Brazil and United States Healthcare

Topics: Universal health care, Health care, Health economics Pages: 11 (2227 words) Published: September 21, 2014

A Comparative Analysis of Health Care Professionals in Brazil to Those in the United States

The topic of health care has become the most pressing and ongoing debates for not only the United States but also many other nations around the world. Many countries have implemented a universal health coverage for years with effective results. While the United States steps into a immature national health care program, the government can observe Brazil’s health care system to learn valuable lessons. The type of health care system a country chooses has a major effect on the country’s health care professionals. While comparing the health care professionals of the United States and Brazil, many similarities can be seen; however, the United States can learn many lessons from Brazil. A Comparative Analysis of Health Care Professionals in Brazil to Those in the United States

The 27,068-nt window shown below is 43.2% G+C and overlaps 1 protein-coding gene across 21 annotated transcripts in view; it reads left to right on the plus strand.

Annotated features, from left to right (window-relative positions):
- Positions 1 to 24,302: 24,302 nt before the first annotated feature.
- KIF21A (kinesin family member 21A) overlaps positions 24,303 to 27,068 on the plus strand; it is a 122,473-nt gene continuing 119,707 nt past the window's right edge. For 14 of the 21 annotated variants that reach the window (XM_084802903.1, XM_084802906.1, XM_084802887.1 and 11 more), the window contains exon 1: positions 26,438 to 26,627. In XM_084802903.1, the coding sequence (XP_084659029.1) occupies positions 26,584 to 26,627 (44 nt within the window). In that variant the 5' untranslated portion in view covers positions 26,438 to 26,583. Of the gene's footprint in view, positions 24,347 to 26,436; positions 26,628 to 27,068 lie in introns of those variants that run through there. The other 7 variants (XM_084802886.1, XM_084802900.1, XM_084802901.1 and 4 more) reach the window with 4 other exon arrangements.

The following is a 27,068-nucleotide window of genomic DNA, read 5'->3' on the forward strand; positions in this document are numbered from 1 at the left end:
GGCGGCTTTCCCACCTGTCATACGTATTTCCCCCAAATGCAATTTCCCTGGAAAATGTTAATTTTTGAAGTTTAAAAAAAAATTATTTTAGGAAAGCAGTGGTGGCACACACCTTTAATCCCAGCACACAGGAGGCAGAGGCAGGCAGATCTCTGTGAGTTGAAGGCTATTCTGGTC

The latest topic in the United States today, is the subject of healthcare reform in the United States. With the Patient Protection and Affordable Care Act (ACA) upheld by the Supreme Court in 2012, Americans everywhere have formed an opinion about the new national health care system—most opinions viewing the national system as negative. However, several developed nations similar to the United States have partaken in a national health care system for years. The large nation of Brazil has utilized a national health system since 1923, and has seen both positives and negatives. Many Americans see the supply and demand of health care professionals as a potential threat to the future of the ACA and the United States as a whole—a definite issue that has affected Brazil. In Brazil, health care is viewed as a constitutional right being offered by private and government organizations and is an obligation of the state. Through the Unified Health System (SUS), public health care is universal and provided free of charge to all Brazilian permanent residents. In addition to the United Health System, Brazilians also have private based health insurance coverage which the wealthier population can usually purchase, and Brazilians can be offered health coverage by their respective employers if available. As of 2003, 174.6 million Brazilian residents receiving benefits from the SUS were documented. Of the 174.6 million, 475,699 healthcare professionals existed within Brazilian health care. In 2012, the total percentage of GDP spent on health expenditure in Brazil was at a four-year high of 9.3%. However, Brazil’s health expenditure is far lower than the United States health expenditure that spent a total of 17.9% in 2012. In Brazil the average life expectancy has been on the rise since 2000. In 2010, average Brazilian life expectancy was reported at 73.5 years with a life expectancy for men at 69.7 and for women at 77.3. The infant mortality rate in Brazil has been decreasing over the years, but is still considered high for a developed nation. Maternal mortality rate in Brazil is also decreasing in years and would be considered average compared to other countries. In an attempt to improve the national health care system in Brazil, the Brazilian government established the “Mais Medicos” program, or more doctors program, in 2013. The project was aimed to create close to 1,000 jobs for physicians to tend to patients in the 22 states that have fewer doctors than the national average—most of the states lying in the Northern region of the nation. In addition to their salaries, doctors are provided financial aid to cover housing and sustenance per municipalities of the government. The program will employ physicians temporarily while the Brazilian government looks to increase attendance to Brazilian medical schools over a short amount of time by offering substantial amounts of financial aid and increasing expenditures on medical school scholarships. Originally, the program was offered to Brazilian resident doctors only in an attempt to bring doctors from the...

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